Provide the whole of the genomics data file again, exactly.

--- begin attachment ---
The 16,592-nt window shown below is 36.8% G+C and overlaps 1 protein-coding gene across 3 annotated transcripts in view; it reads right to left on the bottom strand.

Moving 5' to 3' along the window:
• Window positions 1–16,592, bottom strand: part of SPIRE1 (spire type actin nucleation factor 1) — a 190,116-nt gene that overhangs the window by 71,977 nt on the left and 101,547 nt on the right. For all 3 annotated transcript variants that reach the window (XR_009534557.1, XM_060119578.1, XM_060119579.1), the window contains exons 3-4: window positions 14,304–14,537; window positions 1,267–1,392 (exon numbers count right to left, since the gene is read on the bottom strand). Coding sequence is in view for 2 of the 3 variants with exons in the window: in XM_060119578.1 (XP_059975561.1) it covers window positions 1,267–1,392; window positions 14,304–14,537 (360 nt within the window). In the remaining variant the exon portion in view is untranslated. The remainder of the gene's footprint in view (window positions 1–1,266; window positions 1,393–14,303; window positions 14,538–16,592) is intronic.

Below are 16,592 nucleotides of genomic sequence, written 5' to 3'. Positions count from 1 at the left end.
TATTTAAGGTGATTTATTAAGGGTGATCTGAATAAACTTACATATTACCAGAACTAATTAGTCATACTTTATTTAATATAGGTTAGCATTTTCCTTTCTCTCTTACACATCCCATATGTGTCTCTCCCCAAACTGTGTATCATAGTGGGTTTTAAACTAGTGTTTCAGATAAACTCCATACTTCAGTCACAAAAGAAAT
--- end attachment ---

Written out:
The 16,592-nt window shown below is 36.8% G+C and overlaps 1 protein-coding gene across 3 annotated transcripts in view; it reads right to left on the bottom strand.

Moving 5' to 3' along the window:
• Window positions 1–16,592, bottom strand: part of SPIRE1 (spire type actin nucleation factor 1) — a 190,116-nt gene that overhangs the window by 71,977 nt on the left and 101,547 nt on the right. For all 3 annotated transcript variants that reach the window (XR_009534557.1, XM_060119578.1, XM_060119579.1), the window contains exons 3-4: window positions 14,304–14,537; window positions 1,267–1,392 (exon numbers count right to left, since the gene is read on the bottom strand). Coding sequence is in view for 2 of the 3 variants with exons in the window: in XM_060119578.1 (XP_059975561.1) it covers window positions 1,267–1,392; window positions 14,304–14,537 (360 nt within the window). In the remaining variant the exon portion in view is untranslated. The remainder of the gene's footprint in view (window positions 1–1,266; window positions 1,393–14,303; window positions 14,538–16,592) is intronic.

Below are 16,592 nucleotides of genomic sequence, written 5' to 3'. Positions count from 1 at the left end.
TATTTAAGGTGATTTATTAAGGGTGATCTGAATAAACTTACATATTACCAGAACTAATTAGTCATACTTTATTTAATATAGGTTAGCATTTTCCTTTCTCTCTTACACATCCCATATGTGTCTCTCCCCAAACTGTGTATCATAGTGGGTTTTAAACTAGTGTTTCAGATAAACTCCATACTTCAGTCACAAAAGAAAT